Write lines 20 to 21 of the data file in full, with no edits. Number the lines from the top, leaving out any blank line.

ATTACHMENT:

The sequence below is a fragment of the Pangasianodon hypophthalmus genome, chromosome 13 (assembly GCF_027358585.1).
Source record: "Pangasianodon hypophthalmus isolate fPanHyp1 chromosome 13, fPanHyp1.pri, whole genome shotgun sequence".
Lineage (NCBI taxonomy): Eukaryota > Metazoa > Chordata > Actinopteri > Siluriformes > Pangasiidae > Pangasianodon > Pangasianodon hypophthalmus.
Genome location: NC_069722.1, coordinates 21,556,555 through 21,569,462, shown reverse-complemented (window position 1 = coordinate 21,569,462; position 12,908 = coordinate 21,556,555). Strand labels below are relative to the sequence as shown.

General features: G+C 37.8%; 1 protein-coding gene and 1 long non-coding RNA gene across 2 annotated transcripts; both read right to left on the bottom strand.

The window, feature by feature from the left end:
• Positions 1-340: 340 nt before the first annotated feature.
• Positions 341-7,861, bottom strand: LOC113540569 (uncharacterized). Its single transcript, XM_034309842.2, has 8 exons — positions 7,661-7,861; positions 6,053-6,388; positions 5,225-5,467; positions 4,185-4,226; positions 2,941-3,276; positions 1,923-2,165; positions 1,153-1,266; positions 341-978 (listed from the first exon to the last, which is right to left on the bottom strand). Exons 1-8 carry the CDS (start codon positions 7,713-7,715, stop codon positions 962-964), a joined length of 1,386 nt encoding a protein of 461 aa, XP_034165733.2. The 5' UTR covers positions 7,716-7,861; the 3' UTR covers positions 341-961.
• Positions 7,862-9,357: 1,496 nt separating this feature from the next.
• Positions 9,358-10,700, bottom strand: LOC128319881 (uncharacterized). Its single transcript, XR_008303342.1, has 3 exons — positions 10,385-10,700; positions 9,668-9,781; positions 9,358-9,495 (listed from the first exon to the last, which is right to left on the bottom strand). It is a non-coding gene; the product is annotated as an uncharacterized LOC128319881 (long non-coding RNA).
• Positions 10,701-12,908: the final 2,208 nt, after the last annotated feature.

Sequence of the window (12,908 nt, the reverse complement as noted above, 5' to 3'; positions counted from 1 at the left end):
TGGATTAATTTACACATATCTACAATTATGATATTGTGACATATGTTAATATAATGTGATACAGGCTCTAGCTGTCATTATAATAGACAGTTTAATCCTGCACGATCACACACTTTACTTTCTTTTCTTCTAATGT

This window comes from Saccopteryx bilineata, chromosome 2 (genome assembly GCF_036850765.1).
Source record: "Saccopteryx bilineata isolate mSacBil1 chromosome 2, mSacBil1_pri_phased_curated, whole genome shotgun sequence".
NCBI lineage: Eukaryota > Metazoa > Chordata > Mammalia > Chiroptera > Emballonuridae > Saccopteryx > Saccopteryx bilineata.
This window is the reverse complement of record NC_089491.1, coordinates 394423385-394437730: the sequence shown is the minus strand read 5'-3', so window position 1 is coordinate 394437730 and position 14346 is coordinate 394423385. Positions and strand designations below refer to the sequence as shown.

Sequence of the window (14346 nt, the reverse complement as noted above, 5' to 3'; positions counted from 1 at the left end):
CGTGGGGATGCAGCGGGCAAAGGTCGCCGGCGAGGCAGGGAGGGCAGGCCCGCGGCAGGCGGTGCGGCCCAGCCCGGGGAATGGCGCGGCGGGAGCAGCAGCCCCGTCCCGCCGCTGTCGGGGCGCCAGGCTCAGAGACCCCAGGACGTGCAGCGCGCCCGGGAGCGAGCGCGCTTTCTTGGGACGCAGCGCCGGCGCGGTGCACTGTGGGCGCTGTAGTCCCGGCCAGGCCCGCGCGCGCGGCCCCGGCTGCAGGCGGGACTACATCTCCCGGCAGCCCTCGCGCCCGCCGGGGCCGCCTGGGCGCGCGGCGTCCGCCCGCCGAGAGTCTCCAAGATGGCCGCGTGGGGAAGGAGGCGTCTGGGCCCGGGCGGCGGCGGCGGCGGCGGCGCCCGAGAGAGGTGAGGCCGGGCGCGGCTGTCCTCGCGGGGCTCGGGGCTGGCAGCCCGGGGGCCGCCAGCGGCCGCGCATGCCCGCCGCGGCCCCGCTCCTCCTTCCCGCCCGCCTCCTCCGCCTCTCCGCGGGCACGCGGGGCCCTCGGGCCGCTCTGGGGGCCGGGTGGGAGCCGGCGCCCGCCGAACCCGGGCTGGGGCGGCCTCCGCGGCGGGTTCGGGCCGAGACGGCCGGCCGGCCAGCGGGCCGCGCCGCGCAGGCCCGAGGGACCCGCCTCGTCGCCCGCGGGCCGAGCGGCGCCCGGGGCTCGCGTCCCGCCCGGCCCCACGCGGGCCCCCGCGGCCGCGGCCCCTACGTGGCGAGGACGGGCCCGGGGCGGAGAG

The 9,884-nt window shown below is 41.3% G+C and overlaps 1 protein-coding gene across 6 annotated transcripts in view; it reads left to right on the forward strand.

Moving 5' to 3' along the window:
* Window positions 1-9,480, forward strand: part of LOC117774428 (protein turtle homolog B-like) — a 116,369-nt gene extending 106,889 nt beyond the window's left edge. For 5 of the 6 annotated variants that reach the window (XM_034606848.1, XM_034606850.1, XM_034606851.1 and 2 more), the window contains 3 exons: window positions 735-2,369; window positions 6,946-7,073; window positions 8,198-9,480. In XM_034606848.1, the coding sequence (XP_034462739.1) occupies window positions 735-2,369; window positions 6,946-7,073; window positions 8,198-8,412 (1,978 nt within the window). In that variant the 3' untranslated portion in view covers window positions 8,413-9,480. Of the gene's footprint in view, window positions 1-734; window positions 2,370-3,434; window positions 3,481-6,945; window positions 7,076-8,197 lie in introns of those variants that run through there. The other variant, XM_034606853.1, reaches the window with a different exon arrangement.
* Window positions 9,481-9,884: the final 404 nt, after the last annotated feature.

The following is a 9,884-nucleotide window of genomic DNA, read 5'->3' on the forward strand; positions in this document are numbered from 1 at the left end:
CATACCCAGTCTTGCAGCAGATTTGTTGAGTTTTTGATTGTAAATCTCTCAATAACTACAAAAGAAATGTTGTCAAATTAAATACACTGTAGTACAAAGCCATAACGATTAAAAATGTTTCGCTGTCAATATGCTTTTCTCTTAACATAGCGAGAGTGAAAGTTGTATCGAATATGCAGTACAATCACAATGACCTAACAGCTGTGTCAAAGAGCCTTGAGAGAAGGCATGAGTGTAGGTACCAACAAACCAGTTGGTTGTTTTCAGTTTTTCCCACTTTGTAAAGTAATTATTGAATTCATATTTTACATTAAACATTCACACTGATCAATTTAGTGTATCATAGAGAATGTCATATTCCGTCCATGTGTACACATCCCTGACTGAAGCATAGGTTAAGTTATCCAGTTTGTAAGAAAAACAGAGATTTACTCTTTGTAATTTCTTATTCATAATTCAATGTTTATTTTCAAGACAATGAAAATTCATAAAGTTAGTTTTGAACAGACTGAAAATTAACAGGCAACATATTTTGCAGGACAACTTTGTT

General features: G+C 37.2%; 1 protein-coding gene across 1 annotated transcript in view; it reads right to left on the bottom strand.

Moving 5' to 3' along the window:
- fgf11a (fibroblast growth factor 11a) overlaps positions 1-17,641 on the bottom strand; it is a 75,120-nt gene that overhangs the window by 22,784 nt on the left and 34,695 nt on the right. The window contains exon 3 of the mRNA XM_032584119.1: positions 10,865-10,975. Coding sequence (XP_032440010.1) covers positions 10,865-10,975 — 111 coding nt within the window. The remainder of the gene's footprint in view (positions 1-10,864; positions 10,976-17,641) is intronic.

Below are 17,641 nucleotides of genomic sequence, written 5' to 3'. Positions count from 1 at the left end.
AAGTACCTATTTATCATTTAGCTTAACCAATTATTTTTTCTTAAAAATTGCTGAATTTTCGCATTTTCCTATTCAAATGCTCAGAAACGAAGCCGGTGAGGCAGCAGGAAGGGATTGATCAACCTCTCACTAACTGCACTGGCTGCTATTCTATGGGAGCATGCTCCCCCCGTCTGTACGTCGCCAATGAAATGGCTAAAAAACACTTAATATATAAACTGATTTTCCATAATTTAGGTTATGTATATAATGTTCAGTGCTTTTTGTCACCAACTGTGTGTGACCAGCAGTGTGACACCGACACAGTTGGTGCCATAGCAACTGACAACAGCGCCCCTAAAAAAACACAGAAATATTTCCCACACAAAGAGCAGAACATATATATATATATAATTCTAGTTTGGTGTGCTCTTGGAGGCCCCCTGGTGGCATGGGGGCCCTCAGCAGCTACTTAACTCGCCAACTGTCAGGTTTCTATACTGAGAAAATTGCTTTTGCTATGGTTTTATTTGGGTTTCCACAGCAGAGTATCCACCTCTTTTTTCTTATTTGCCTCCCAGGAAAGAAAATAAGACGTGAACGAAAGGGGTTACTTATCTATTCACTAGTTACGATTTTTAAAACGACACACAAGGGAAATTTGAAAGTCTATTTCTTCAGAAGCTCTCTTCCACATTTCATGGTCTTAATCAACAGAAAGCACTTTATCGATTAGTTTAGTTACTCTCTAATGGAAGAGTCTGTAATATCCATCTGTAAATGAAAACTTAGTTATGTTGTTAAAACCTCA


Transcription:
The 9,884-nt window shown below is 41.3% G+C and overlaps 1 protein-coding gene across 6 annotated transcripts in view; it reads left to right on the forward strand.

Moving 5' to 3' along the window: